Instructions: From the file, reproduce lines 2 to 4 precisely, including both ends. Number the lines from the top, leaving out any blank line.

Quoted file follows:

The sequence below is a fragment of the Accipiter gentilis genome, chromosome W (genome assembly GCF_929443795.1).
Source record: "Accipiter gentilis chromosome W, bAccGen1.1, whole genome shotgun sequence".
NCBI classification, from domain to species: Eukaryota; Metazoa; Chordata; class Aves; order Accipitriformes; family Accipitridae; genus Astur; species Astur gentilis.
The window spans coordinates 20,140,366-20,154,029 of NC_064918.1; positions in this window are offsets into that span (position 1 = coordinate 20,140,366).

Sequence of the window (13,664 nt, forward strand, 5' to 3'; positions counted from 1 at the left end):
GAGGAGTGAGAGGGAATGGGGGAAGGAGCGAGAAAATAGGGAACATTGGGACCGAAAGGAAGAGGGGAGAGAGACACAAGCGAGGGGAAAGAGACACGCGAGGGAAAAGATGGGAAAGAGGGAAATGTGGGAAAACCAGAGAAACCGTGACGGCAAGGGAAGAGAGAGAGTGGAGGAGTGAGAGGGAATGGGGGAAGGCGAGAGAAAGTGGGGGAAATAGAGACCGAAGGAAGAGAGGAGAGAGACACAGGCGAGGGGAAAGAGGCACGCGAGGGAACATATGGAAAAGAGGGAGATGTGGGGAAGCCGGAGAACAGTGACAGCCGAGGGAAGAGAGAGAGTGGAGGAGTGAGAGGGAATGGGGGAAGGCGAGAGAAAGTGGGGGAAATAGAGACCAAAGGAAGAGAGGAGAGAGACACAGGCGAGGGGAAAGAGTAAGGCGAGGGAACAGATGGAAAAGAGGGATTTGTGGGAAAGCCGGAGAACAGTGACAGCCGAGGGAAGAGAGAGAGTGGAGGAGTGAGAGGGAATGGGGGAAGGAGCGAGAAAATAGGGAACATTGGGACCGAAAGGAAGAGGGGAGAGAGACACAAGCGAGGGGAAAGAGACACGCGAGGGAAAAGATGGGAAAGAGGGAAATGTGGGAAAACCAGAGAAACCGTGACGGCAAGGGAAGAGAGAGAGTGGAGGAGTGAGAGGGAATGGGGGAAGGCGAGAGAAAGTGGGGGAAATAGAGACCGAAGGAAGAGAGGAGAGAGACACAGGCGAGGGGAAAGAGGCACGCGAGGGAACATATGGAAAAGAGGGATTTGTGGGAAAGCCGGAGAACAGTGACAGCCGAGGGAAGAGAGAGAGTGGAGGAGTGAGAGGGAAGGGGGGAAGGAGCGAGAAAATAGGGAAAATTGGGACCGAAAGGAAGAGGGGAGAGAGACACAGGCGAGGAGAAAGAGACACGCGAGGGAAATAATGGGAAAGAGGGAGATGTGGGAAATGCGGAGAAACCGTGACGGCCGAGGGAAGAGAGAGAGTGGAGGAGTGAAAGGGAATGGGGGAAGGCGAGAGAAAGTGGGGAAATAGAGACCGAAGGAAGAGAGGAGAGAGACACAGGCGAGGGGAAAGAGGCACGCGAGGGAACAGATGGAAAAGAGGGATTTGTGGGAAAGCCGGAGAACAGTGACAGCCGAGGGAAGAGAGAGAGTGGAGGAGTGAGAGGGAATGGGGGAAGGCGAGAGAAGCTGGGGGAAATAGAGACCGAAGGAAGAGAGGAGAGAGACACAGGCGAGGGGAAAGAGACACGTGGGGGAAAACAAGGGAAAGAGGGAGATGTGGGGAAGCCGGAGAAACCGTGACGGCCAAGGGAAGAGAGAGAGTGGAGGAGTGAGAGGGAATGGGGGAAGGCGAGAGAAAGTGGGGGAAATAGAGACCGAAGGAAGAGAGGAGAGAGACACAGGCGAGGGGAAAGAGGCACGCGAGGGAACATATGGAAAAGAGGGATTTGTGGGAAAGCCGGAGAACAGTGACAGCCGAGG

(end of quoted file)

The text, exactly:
Source record: "Accipiter gentilis chromosome W, bAccGen1.1, whole genome shotgun sequence".
NCBI classification, from domain to species: Eukaryota; Metazoa; Chordata; class Aves; order Accipitriformes; family Accipitridae; genus Astur; species Astur gentilis.
The window spans coordinates 20,140,366-20,154,029 of NC_064918.1; positions in this window are offsets into that span (position 1 = coordinate 20,140,366).